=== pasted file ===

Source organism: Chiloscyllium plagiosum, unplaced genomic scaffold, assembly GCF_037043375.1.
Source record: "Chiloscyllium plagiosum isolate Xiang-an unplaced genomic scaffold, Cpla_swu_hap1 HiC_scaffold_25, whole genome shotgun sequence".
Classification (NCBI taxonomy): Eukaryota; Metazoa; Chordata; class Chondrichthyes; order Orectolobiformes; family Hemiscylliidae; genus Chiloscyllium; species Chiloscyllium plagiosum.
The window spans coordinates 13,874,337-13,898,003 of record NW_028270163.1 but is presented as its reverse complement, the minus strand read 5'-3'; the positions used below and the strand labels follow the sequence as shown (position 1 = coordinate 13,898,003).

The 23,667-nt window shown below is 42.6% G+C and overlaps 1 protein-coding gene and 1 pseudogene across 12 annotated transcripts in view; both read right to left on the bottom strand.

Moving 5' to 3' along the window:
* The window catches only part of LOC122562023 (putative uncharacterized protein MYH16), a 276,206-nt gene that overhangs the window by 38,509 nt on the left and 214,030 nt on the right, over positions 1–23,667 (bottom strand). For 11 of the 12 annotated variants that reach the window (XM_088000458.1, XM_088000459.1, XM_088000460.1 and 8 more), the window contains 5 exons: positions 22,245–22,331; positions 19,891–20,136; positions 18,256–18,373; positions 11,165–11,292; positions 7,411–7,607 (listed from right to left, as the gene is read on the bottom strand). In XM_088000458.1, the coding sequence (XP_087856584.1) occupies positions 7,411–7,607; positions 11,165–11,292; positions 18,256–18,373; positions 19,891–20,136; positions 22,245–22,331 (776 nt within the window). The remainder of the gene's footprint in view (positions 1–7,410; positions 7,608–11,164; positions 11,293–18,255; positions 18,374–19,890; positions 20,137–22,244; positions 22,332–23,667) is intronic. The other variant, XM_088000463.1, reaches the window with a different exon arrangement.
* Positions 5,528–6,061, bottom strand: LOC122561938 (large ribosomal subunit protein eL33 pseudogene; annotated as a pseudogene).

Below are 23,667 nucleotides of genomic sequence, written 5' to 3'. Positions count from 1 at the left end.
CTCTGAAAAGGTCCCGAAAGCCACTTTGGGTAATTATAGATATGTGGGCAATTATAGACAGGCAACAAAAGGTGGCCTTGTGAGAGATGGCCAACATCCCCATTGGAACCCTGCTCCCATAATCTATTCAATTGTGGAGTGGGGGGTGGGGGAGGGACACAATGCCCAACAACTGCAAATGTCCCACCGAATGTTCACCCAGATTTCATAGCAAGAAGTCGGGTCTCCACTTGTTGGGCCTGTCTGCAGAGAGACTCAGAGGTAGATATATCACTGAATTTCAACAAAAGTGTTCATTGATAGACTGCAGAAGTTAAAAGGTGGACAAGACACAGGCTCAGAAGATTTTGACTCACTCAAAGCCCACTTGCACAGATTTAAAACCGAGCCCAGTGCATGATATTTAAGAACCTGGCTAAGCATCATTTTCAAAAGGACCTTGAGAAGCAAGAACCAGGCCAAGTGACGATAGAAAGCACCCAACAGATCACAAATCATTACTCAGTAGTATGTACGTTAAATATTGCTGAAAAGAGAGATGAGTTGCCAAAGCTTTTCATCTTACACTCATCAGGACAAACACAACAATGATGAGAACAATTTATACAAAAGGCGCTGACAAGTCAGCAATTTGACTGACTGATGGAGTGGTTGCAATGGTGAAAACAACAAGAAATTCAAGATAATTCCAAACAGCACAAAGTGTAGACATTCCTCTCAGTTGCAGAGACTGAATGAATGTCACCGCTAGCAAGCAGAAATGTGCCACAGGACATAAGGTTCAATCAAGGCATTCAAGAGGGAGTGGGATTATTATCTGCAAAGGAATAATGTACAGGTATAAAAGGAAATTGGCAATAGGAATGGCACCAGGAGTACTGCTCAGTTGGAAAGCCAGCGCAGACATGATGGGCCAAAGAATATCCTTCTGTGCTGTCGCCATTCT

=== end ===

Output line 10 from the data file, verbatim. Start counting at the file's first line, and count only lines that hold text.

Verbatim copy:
CTCTGAAAAGGTCCCGAAAGCCACTTTGGGTAATTATAGATATGTGGGCAATTATAGACAGGCAACAAAAGGTGGCCTTGTGAGAGATGGCCAACATCCCCATTGGAACCCTGCTCCCATAATCTATTCAATTGTGGAGTGGGGGGTGGGGGAGGGACACAATGCCCAACAACTGCAAATGTCCCACCGAATGTTCACCCAGATTTCATAGCAAGAAGTCGGGTCTCCACTTGTTGGGCCTGTCTGCAGAGAGACTCAGAGGTAGATATATCACTGAATTTCAACAAAAGTGTTCATTGATAGACTGCAGAAGTTAAAAGGTGGACAAGACACAGGCTCAGAAGATTTTGACTCACTCAAAGCCCACTTGCACAGATTTAAAACCGAGCCCAGTGCATGATATTTAAGAACCTGGCTAAGCATCATTTTCAAAAGGACCTTGAGAAGCAAGAACCAGGCCAAGTGACGATAGAAAGCACCCAACAGATCACAAATCATTACTCAGTAGTATGTACGTTAAATATTGCTGAAAAGAGAGATGAGTTGCCAAAGCTTTTCATCTTACACTCATCAGGACAAACACAACAATGATGAGAACAATTTATACAAAAGGCGCTGACAAGTCAGCAATTTGACTGACTGATGGAGTGGTTGCAATGGTGAAAACAACAAGAAATTCAAGATAATTCCAAACAGCACAAAGTGTAGACATTCCTCTCAGTTGCAGAGACTGAATGAATGTCACCGCTAGCAAGCAGAAATGTGCCACAGGACATAAGGTTCAATCAAGGCATTCAAGAGGGAGTGGGATTATTATCTGCAAAGGAATAATGTACAGGTATAAAAGGAAATTGGCAATAGGAATGGCACCAGGAGTACTGCTCAGTTGGAAAGCCAGCGCAGACATGATGGGCCAAAGAATATCCTTCTGTGCTGTCGCCATTCT